At the time of writing, the Blok Prism style jersey in review was not available on the Wiggle online shop, but there are darker style tops with patterns on the sleeves and back which are one step away from loud. The predominantly dark bibs and dark jerseys look good, though the patterned panels on the Blok range might still turn some traditionalists away.
The XL for the Aeron and L for the Blok were on the mark; nothing stuck out or went where it shouldn’t.
Fit for a Cyclist
The Aeron base layer was nice and smooth, though it felt a little too long for the size. That is about my only gripe and I probably could have selected a size smaller for a better tail length and relied on the fabric stretch and a bit of compression on the torso.
The bib knicks were long enough to prevent unwanted Borat impressions, with a good sized chamois. Both bibs are very similar in the fit and the feel. While shorts and padding comes down to personal preference, I didn’t have a fit problem with these at all. The only way to test if padding suits you is to wear them, as there’s nothing visually to tell you what it’s going to feel like.
There isn’t a chamois on the market that will take every rider from zero to 200km a day on the saddle in pure comfort if your body isn’t trained and up to the task. For the 50-60km rides I do, both knicks served me very well without irritation or chafing. One of the things I noticed is that the knicks are cut to shape and feel better on the bike than off. The tension in the straps tends to draw your shoulders down into a hunch; not quite as dramatic as a MotoGP rider (see my Conquest Cyclewear review), but if you plan on spending more than ten minutes walking around off the bike, think again because they do get uncomfortable if you stand up straight for too long.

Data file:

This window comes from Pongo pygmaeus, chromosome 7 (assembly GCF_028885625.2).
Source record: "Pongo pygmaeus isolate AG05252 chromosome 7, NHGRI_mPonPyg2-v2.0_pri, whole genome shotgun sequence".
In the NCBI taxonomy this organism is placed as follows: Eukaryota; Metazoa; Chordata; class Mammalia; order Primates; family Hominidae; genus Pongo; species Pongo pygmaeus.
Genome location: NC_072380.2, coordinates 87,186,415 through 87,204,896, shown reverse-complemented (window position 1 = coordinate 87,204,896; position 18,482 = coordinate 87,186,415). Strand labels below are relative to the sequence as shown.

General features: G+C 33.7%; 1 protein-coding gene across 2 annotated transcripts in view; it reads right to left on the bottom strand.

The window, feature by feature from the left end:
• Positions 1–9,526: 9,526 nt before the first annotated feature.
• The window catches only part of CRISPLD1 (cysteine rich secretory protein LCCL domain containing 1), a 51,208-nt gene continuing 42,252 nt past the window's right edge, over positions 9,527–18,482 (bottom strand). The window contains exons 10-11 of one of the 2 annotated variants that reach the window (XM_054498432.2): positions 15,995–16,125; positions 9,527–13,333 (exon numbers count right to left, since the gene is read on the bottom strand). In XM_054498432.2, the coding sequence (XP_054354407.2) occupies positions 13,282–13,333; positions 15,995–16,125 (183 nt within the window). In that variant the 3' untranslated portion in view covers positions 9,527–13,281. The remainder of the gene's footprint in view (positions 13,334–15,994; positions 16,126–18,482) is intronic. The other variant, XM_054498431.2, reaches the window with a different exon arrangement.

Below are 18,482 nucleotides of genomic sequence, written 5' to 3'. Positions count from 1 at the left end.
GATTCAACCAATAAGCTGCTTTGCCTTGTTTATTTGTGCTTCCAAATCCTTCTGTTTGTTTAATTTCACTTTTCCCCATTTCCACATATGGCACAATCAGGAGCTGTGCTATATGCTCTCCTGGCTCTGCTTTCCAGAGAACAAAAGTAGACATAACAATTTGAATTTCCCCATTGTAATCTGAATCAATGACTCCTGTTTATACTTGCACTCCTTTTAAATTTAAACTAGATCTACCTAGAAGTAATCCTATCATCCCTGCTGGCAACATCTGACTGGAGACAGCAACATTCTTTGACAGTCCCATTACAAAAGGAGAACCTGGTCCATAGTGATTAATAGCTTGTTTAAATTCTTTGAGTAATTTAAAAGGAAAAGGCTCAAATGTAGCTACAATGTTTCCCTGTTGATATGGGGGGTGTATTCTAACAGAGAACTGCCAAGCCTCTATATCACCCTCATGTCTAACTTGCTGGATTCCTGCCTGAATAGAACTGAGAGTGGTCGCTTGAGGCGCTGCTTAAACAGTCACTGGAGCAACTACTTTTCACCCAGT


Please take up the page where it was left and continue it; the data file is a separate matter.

The cycling jerseys were a good length and cut, aimed as they are towards sporting riders. The tighter sleeve grippers on the Aeron jersey, and similarly the looser cuffs on the Blok jersey, reveal the different cuts and audience. Full length zips should be the norm on cycling jerseys, and both these jerseys have them. It’s nice to be able to unzip further down than the old style 6-inch zip to cool off on a big climb. While some premium jerseys have a little fold or flat to protect the zipper from irritating your skin, these jerseys did’t have it. That may not worry everyone, though if it is a concern for you, now you know.
The jerseys include the usual three rear pockets, plus both the Blok and Aeron jersey have a zipper compartment on the right hand side for storage behind the right hand pocket. It is small enough for keys, credit card, or a smart phone and secure to give you peace-of-mind if you feel that the regular pockets are too risky. Don’t expect to carry a day-long supply of food and spares in either jersey though, the close fitting jerseys will penalise you with discomfort if the pockets are too full.